“I’m not flexible” is the number one excuse I receive from people as to why they can’t do yoga. First of all, yoga is not something you do. It’s something that happens when the breath, mind, and body come to oneness. Being flexible is not important. In fact, being too flexible can be a hinderance.
Can vs. Should is about flexibility to stability equivalence radar. Just because a student is flexible, doesn’t mean they should go into the deepest most bendy expression of each pose. When arching and contorting compromise strength and stability, alignment, breath, and equanimity, the student has gone too far.
I often see new students looking around at longer practicing ones and whispering that they will never be able to do whatever it is they are doing, or giving a nod to affirm that the visual example they see is one they will start moving toward. This is such a dangerous and unhealthy approach. Each expression of a posture will be unique to the make-up and the needs of the student. Let the teacher be your eyes. Let your feeling body be your guide to repeating your teacher’s adjustments.
We are so eye-centric, leading with the visual in almost all things. Yoga time is a chance to quiet our gaze and awaken the nervous system. Instead of looking with the eyes, try to inspire an awareness of your whole being.Ask your body where it is in space and what it feels inside. If you hear nothing, don’t worry, just keep asking. Over time your body will start to build awareness you never knew it had.
This field of awareness is the start of yoga. It will inform all you do and all you are on and off the mat and the question of what you do with it and all your new abilities is a very important one, especially as your influence grows stronger. (Yes, one of the impacts of yoga is an increase of prana, magnetism, influence.) You may find people, objects, and opportunities coming toward you like never before. These are the instances to use your on-the-mat Can vs. Should practice in the real world.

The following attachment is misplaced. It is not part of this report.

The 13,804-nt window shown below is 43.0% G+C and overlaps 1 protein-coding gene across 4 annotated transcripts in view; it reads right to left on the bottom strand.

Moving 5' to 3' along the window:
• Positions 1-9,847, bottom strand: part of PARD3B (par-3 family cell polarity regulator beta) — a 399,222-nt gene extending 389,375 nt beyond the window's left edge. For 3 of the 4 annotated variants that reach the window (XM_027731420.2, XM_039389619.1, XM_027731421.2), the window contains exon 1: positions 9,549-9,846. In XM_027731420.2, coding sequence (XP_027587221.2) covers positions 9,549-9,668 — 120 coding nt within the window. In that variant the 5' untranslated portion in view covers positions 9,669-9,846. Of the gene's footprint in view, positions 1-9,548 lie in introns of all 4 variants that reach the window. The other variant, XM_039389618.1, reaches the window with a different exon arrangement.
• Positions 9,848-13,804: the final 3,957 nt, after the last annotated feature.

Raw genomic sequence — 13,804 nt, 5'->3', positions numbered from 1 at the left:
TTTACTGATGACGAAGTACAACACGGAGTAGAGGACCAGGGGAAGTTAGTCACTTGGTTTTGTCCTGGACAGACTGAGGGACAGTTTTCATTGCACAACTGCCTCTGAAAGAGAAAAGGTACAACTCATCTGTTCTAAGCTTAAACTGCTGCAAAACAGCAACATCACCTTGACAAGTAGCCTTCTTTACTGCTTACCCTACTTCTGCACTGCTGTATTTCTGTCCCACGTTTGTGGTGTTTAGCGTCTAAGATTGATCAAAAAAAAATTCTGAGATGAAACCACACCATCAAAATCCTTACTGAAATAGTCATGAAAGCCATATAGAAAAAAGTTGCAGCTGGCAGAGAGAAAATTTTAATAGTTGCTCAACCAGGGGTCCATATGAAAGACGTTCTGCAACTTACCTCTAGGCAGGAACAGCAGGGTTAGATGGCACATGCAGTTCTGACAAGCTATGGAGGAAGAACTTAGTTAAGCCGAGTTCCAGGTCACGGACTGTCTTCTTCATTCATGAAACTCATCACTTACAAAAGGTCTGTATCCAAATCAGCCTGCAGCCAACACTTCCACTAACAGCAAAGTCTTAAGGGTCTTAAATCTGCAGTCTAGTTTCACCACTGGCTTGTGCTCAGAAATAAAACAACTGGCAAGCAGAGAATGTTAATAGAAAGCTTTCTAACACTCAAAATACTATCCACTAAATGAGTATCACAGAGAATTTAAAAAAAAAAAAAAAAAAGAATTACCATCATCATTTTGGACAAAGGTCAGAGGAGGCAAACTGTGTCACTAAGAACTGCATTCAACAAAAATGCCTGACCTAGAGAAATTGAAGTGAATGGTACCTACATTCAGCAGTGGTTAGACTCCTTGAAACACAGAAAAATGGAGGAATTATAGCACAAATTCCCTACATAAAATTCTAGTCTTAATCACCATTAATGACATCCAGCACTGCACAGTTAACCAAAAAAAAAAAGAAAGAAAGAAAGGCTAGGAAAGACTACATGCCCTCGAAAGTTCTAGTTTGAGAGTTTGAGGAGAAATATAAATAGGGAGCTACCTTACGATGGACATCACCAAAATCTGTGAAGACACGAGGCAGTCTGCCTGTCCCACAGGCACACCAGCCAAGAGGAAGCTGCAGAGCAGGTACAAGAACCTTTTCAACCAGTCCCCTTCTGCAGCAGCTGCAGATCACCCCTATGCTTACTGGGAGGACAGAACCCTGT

Can vs. Should is an almost obsolete question here in the US. We seem to have decided as a culture that if it can be done, we should do it, and if it can’t we should try harder. Especially those of us with power and privilege must question the assumption that we should do everything we have the power to do. In fact as our power and influence increase we must be more mindful of each and every action.
The upheaval in Hollywood is a real reminder about using power wisely and about the choice we have to not do all we can do. For our personal practice we can start to look at this question with regards to our energy. As aspiring yogis we know that we don’t need to drill everywhere there may be oil, but we often forget what that means for ourselves. Do we have to do and be it all or is there perhaps a more equitable way to treat our energy and impact in this world? Can we, should we do less?
As you go into the world approaching this difficult Can vs. Should dilemma remember the soft gaze of your practice, and look for answers with your whole being awareness. This is the route to right knowledge. As we experience the wholeness of self, we drop into the wholeness of being which we are a part of and we come to know the ripples and we make mindful choice.